The answer to this second question is a solid …maybe. Probable cause might be clearer where a security device sets off an alarm upon exiting the store, or the thief is seen concealing or taking items. But the question whether mere refusal to show your receipt creates sufficient probable cause for a shopkeeper to detain you is a more uncertain situation.
In Virginia, probable cause has been defined as “knowledge of such facts and circumstances as excite the belief in a reasonable mind, acting on such facts and circumstances, that the plaintiff is guilty” of theft. Dill v. Kroger, 300 Va. 99 (2021) (quoting Lewis v. Kai, 281 Va. 715 (2011), at 723). It is a “'flexible, common-sense standard'—one that does not 'demand any showing that such a belief be correct or more likely true than false.'” Slayton v. Commonwealth, 41 Va. App. 101, 106, 582 S.E.2d 448 (2003) (quoting Texas v. Brown, 460 U.S. 730, 742, 103 S. Ct. 1535, 75 L. Ed. 2d 502 (1983)).
Similarly, in Maryland, “[t]he rule of probable cause is a nontechnical conception, requiring less evidence for such belief than would justify conviction, but more evidence than that which would arouse a mere suspicion.” Kimbrough v. Giant Food, Inc., 26 Md. App. 640 (1975) at 647. And “mere belief, however sincere, is not sufficient. There must be such grounds of belief founded upon actual knowledge of facts as would influence the mind of a reasonable person.” Kimbrough, at 647. Probable cause is measured by the circumstances as they existed at the time of detention. Montgomery Ward & Co. v. Keulemans, 275 Md. 411, at 448.
It is notable that both Virginia and Maryland prohibit the use of unreasonable force when shopkeepers detain a suspected shoplifter, and both states permit only a police officer to arrest a suspect. So, even a shopkeeper who has probable cause for detention must find a way to keep the suspect on the premises without unreasonable force.
There is no definitive case law specifically relating to refusal to produce a receipt for purchases; however, a very recent unpublished decision in Virginia acknowledges that the mere asking for a receipt is not detention or false imprisonment, as no force can be applied to keep a shopper on the premises if he fails to produce a receipt. In Henderson, et al. v. Wal-Mart Stores, Inc., U.S. Court of Appeals for the Fourth Circuit, No. 21-2417 (January 12, 2023), the Court acknowledged that the scope of the [Virginia] Shopkeeper’s Privilege exception is very broad and is given an “expansive rather than restrictive scope.” Henderson, at 10. The Court dismissed Henderson’s case based on failure to state a claim, but analyzed the situation as “even if” Henderson had properly plead, the Court determined that where Henderson admitted he neither produced a receipt when asked, nor made any attempt to produce one, his “failure to produce a receipt for items he was attempting to carry out of the store constitutes probable cause, and any ‘ordinarily prudent person’ would have sought to prevent a cart of potentially stolen goods from leaving the store.” Henderson, at 10. In this situation, “the store employees had probable cause to believe [Henderson] had shoplifted and …the employees acted as ordinarily prudent people would have acted under the circumstances.” Henderson, at 10.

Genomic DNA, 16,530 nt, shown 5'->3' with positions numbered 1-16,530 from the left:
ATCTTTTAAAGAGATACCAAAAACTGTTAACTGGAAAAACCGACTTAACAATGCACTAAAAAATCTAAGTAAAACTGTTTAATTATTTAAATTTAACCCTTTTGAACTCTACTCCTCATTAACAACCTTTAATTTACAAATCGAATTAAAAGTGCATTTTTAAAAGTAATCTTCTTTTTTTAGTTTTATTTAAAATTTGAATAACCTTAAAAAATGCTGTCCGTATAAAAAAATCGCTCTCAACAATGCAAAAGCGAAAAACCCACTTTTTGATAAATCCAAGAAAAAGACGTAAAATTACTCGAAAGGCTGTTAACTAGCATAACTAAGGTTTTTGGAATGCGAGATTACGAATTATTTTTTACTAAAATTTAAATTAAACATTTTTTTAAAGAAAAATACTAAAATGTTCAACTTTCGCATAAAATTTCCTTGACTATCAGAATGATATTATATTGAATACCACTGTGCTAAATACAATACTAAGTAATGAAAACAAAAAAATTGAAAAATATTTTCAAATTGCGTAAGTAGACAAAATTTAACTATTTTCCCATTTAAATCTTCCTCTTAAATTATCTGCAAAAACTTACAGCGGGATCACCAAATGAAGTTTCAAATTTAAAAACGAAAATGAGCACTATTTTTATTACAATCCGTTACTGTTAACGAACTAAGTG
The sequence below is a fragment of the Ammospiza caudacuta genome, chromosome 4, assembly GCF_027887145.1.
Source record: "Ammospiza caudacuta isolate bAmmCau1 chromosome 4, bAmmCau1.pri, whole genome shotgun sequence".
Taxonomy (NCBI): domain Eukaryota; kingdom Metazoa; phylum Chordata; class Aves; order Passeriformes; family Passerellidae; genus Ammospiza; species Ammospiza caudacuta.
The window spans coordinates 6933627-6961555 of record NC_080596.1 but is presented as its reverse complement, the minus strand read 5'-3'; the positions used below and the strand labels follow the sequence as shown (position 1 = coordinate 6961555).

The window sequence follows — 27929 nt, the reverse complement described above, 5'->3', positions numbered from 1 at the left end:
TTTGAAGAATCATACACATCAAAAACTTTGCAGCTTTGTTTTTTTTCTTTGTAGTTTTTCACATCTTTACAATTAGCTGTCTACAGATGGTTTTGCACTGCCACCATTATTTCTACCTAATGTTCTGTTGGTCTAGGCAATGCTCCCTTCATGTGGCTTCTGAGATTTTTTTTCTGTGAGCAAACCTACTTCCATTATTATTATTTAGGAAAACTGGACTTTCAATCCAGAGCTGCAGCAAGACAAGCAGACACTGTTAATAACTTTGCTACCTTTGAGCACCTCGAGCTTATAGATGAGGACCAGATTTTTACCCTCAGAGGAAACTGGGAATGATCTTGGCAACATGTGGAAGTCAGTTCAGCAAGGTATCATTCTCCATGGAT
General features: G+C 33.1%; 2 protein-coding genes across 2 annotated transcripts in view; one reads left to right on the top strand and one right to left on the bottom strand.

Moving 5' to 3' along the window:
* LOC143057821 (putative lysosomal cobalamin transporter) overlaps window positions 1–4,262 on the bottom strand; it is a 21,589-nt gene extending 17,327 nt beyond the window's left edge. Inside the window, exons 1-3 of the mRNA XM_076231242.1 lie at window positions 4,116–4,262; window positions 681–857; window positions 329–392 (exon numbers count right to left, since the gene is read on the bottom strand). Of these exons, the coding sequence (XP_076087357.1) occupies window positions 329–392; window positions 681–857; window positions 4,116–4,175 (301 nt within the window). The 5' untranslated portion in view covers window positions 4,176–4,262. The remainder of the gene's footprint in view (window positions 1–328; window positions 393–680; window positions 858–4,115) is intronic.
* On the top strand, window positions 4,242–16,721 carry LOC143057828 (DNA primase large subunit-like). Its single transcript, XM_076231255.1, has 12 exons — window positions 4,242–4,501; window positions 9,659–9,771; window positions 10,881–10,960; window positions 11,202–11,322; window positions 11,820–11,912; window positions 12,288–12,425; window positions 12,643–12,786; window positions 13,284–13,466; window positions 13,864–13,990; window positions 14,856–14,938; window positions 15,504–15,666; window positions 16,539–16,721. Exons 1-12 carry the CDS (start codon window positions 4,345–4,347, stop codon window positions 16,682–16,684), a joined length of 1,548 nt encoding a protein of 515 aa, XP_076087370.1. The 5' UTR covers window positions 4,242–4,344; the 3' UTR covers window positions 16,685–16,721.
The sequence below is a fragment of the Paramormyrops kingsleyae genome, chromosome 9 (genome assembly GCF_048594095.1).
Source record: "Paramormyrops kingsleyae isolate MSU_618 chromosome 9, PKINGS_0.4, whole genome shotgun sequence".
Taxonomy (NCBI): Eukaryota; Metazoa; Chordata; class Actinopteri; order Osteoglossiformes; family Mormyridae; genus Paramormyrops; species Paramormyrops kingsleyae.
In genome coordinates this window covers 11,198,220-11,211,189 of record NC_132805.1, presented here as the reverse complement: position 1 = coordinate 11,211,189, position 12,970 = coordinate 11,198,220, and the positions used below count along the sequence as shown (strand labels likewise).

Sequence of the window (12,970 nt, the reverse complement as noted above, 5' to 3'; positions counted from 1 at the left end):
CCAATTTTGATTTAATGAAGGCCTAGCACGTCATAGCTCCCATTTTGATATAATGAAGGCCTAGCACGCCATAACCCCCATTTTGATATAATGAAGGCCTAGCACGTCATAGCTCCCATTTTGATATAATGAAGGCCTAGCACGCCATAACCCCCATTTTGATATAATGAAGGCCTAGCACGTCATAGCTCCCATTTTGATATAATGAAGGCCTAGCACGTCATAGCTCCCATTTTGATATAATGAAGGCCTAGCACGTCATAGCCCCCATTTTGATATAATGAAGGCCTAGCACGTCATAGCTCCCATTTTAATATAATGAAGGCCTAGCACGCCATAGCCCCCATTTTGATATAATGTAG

While Henderson is an unpublished opinion, it is notable for recognizing that probable cause exists when a shopkeeper detains a shopper who refuses to produce a receipt upon request. This case did not address the level of force a shopkeeper is allowed to use to detain a suspected thief on the premises; and, although it is possible that refusal to show a receipt for purchases, coupled with additional facts, could constitute probable cause for a shopkeeper to detain a shopper, given the shopkeeper’s limited ability to physically detain a shoplifter, the shopkeeper might be left with little more than persuasion, ultimately allowing a recalcitrant receipt-bearer to pass inspection.